Date of Award

2010

Document type

Thesis

Degree Name

PhD (Doctor of Philosophy)

First Supervisor

Professor Raymond Stallings

Second Supervisor

Dr. Isabella Bray

Funder/Sponsor

The work carried out in this thesis was kindly supported by The Children's Medical and Research Foundation Our Lady's Children's Hospital, Crumlin.

Keywords

MicroRNAs

Abstract

MicroRNA dysregulation has been widely reported in many cancers, including neuroblastoma, an often fatal paediatric cancer originating from precursor cells of the sympathetic nervous system. MiRNAs function as negative regulators of post-transcriptional gene expression, and can have oncogenic or tumour suppressor functions.

Here, we describe a large number of miRNAs that have altered expression in All-Trans Retinoic Acid (ATRA) induced differentiation of neuroblastoma cell lines. Differentiation status is associated with good prognosis in neuroblastoma, suggesting these ATRA-sensitive miRNAs play an essential mechanistic role in neuroblastoma pathogenesis. The aim of our study was to elucidate the functional role of ATRA-sensitive miRNAs, and their contribution to neuroblastoma outcome and disease. Forced over or under-expression of miR- 184, miR- 1 Oa, miR- 1 Ob, miR- 152 and miR-196a was accomplished in a variety of neuroblastoma cell lines, allowing us to determine the biological effects of each individual miRNA. The phenotypic effects included mo~-phological differentiation, increased apoptosis, decreased cell proliferation, invasiveness, anchorage-independent cell growth, along with alterations in DNA methylation patterns and profound changes in rnRNA transcript levels. mRNA targets were identified for miR-184 (AKT2), miR-10 (NCOR2) and miR-152 (DNMTI), allowing us to further define the mechanism by which each miRNA alters the cellular phenotype.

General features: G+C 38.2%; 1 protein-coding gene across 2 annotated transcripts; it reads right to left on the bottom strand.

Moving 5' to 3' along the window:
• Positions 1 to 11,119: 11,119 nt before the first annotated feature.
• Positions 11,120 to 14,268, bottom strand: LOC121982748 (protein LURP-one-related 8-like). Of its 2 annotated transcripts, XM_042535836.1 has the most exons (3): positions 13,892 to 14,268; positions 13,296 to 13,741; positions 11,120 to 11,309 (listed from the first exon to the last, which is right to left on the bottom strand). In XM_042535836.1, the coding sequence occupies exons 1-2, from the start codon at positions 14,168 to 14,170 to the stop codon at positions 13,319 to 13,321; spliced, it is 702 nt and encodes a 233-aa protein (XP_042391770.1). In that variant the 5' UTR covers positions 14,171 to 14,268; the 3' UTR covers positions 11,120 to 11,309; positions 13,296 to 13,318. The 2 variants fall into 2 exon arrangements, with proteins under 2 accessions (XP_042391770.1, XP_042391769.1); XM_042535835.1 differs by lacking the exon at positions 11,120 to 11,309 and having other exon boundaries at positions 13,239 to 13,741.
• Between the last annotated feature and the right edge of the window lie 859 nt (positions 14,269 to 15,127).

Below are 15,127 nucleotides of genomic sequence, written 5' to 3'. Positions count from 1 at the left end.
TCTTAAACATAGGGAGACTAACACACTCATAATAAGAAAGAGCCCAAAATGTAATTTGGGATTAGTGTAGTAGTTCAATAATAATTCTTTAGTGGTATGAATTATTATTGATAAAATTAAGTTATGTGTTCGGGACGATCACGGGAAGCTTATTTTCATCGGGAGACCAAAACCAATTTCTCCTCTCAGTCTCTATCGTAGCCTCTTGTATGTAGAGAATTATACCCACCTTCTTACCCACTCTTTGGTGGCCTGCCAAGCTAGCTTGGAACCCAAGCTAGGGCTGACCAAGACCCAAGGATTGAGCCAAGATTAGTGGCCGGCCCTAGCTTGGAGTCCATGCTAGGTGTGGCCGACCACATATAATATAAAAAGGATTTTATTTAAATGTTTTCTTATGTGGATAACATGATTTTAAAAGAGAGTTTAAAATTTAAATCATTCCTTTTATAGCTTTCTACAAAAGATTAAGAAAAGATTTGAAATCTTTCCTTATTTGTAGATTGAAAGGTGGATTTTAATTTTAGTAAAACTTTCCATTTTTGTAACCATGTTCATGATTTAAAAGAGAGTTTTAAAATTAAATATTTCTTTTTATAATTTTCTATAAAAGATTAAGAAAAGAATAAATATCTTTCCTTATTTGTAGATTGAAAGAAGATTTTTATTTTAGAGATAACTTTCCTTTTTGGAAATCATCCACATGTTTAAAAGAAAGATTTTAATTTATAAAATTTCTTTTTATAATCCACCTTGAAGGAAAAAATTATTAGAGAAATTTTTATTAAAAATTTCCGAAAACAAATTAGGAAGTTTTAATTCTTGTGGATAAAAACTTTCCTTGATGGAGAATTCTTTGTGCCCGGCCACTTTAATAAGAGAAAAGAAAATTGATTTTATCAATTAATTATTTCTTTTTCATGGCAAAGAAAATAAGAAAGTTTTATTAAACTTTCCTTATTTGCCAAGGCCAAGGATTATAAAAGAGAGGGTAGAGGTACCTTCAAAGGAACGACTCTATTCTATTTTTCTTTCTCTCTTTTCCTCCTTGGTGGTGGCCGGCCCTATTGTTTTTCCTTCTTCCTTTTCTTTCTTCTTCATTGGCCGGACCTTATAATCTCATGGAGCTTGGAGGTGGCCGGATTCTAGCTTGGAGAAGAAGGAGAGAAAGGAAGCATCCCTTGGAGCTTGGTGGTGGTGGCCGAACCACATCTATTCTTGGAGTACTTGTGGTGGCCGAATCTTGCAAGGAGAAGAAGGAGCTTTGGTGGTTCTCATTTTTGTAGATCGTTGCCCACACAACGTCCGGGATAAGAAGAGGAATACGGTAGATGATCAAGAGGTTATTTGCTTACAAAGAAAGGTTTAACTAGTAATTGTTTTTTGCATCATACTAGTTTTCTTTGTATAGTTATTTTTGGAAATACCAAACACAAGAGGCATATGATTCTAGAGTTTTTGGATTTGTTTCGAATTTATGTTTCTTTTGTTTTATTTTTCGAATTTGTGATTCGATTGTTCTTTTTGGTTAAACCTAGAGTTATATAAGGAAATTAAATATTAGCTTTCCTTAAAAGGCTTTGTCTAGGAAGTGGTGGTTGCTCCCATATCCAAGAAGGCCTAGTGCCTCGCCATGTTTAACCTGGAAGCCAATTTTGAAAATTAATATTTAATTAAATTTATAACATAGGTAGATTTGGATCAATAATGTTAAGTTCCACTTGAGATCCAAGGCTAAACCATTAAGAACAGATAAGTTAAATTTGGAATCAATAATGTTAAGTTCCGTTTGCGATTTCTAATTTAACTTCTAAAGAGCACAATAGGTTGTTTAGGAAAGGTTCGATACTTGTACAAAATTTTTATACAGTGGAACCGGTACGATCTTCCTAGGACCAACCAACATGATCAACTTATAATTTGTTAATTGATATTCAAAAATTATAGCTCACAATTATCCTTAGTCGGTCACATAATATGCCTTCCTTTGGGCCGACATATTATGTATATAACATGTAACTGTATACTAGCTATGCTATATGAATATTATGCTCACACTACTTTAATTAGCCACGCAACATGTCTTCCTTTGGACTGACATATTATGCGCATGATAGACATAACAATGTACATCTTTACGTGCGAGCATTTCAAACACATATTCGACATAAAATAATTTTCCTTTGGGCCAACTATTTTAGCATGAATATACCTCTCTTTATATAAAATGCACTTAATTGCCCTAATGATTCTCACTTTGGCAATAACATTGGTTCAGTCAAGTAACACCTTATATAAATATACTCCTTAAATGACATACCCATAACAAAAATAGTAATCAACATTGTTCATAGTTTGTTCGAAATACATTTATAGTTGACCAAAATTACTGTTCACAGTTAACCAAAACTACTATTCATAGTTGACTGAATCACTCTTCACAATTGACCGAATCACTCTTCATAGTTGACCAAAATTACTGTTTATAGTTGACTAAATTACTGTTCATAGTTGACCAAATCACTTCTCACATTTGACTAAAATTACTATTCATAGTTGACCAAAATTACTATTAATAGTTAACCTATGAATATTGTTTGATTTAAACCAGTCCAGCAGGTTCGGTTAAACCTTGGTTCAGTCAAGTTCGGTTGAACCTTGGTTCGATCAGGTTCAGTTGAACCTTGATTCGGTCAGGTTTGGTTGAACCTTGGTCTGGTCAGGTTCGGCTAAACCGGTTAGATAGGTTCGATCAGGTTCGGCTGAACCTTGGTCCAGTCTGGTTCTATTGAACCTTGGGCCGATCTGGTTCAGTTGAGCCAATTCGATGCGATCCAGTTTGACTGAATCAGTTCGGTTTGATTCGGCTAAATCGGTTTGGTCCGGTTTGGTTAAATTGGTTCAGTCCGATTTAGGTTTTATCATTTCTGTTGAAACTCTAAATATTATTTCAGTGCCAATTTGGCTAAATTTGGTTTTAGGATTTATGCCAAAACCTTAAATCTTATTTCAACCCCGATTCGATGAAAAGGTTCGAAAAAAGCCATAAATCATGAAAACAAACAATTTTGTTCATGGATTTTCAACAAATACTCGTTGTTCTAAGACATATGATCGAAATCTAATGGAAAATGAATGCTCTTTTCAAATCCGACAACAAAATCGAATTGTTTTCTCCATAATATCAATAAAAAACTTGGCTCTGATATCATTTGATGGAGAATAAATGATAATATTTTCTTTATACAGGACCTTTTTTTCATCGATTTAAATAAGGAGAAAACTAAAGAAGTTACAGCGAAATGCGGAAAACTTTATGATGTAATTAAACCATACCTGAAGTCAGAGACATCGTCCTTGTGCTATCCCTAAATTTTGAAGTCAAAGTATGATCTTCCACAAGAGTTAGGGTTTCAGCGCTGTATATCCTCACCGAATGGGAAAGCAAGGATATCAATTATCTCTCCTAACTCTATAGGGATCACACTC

In conclusion, this study describes a detailed functional analysis of five ATRA-induced miRNAs. We identified rniRNAs that play functional roles in apoptosis, DNA methylation and differentiation in neuroblastoma cancer cells and demonstrated the relevance of these miRNAs to clinical parameters in neuroblastoma primary tumours. It is also proposed that these miRNAs could be of some value in potential rniRNA-mediated therapeutics given their anti-proliferative effects on cells in vitro.

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Comments

A thesis submitted to the Royal College of Surgeons in Ireland for the degree of Doctor of Philosophy from the National University of Ireland in 2010